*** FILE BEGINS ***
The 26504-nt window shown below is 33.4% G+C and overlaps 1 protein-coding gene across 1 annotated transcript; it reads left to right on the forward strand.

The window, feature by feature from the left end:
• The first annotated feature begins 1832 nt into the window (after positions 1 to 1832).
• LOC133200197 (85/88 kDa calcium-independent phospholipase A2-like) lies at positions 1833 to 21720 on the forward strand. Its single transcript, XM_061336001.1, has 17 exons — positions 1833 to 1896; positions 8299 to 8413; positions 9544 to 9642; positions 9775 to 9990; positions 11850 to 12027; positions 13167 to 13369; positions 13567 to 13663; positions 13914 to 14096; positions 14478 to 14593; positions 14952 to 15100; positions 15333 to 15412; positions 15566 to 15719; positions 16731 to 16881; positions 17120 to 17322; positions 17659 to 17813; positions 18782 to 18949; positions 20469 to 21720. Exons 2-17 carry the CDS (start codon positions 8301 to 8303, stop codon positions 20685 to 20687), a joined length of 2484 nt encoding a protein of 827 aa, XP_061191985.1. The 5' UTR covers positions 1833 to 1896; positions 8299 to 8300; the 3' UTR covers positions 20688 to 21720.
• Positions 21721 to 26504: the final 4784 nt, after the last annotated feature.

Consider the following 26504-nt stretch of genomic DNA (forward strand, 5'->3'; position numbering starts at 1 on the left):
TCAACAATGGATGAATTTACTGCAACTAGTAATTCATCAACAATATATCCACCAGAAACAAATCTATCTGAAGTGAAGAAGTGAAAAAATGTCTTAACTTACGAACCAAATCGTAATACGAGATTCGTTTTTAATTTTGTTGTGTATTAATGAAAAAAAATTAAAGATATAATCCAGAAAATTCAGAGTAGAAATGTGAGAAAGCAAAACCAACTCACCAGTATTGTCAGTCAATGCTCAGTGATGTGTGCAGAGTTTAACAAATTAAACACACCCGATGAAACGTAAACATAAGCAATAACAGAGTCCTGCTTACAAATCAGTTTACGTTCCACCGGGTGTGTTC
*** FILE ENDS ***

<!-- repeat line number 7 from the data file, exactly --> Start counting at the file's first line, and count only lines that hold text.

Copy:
TCAACAATGGATGAATTTACTGCAACTAGTAATTCATCAACAATATATCCACCAGAAACAAATCTATCTGAAGTGAAGAAGTGAAAAAATGTCTTAACTTACGAACCAAATCGTAATACGAGATTCGTTTTTAATTTTGTTGTGTATTAATGAAAAAAAATTAAAGATATAATCCAGAAAATTCAGAGTAGAAATGTGAGAAAGCAAAACCAACTCACCAGTATTGTCAGTCAATGCTCAGTGATGTGTGCAGAGTTTAACAAATTAAACACACCCGATGAAACGTAAACATAAGCAATAACAGAGTCCTGCTTACAAATCAGTTTACGTTCCACCGGGTGTGTTC